Please, get rid of these stupid USR waypoints

Just to be clear here, I am part of the Working Title team, not the FBW team, so I can’t speak to their efforts. I will describe what we’ve done though (this will be long):

The flight plan management system is entirely new, from the ground up. We now walk through the sim provided procedure data to generate the appropriate legs and terminators. The sim procedure legs data is actually really good (even with stock data), and has all the different legs types you would expect to find in standard ARINC data, like track to fix, course to DME distance, heading to intercept, heading to altitude, heading to manual termination, etc.

In real FMC data, there are many fixes that don’t have specific names but it’s left up to the FMC to generate a name for them. One example of that would be a heading to manual termination leg. These are basically the equivalent of the instruction “fly heading xxx until vectored by ATC” in the procedure chart. In the CJ4, this becomes a fix with the name (VECT) and then a discontinuity is added after that fix that the FMS will not sequence past, because it needs instructions from you in order to proceed. Another example of this is course to DME distance legs, which normally get something like the format D125J, where the numbers there are the course and the final letter is the distance in NM (A is 1NM, B is 2NM, etc). These fixes are not ICAO fixes that you could enter into the FMC by hand, but they are legs and they do have terminations, and will be parsed and pulled when that procedure is selected.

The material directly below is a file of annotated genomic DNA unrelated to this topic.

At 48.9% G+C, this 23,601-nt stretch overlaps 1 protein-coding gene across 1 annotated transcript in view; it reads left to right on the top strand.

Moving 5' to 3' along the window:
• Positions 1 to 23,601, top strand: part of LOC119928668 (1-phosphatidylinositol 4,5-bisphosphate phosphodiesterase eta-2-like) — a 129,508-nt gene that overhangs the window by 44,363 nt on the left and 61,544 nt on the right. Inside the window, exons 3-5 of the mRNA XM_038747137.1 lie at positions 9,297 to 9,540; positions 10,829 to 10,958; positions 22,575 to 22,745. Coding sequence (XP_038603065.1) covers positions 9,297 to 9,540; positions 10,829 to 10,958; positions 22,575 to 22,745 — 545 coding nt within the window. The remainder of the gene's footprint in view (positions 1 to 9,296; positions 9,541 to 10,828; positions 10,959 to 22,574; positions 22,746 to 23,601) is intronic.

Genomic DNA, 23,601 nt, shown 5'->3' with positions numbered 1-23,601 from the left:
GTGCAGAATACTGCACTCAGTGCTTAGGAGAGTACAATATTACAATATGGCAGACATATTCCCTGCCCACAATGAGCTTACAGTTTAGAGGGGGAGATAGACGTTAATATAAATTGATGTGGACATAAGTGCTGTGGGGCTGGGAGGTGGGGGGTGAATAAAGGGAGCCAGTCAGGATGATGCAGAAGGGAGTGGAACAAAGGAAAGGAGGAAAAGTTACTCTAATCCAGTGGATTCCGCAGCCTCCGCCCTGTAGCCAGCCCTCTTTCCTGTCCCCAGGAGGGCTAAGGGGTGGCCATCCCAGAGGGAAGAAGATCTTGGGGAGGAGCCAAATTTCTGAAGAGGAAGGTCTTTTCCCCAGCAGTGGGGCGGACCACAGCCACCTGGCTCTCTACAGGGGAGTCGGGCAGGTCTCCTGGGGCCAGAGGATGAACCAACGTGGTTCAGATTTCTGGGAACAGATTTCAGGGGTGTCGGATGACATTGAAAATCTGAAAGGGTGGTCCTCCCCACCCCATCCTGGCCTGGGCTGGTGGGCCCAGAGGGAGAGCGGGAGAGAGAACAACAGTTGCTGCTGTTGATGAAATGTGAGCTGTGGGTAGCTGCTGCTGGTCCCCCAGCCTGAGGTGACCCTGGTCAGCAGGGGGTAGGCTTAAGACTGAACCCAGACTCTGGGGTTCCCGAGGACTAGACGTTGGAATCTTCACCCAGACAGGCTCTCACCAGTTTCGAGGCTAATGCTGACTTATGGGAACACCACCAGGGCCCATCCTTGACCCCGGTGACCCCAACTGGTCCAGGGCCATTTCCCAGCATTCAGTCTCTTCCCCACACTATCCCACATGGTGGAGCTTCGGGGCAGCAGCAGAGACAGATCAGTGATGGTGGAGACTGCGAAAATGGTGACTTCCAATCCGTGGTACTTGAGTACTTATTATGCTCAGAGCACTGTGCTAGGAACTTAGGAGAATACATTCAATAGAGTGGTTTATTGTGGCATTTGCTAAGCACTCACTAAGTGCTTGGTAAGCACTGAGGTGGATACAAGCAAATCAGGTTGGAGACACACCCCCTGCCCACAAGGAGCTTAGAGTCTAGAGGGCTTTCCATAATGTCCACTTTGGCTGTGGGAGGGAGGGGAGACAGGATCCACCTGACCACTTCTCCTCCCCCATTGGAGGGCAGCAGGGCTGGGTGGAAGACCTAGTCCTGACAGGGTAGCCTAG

We’re doing the same thing with the provided procedure legs data, and generating the correct leg tracks and termination positions based on the data and a lot of spherical trig. In the stock flight plan system, you will often see USR or USER fixes for a couple of these leg types, but there are also a bunch of leg types that the stock flight plan manager completely skips, leading to the complaints you see about how the navdata is bad. It isn’t bad, actually, it just isn’t being used to the full extent it can be. USR fixes are not related to anticipated ATC instructions or flyover fixes. The stock flight plan manager just skips any manual termination legs completely (which is where you would be vectored).

There are other places that FMCs will normally place discontinuities, such as before the approach so you don’t accidentally sequence on to it before you’ve cleaned up and validated the legs. Finally, this revamped flight plan management system is already available as of Tuesday evening on the CJ4. So you can fly it now, it’s not just an idea or an implementation to be explored, it works today. You can modify the plan in any way that you want, do direct to any fix you desire, even change your approach when you’re already on the approach, all without any navigation interruptions whatsoever. The AP will not send you back to fixes that you’ve passed, you won’t get waylaid back to your origin airport, none of that stuff.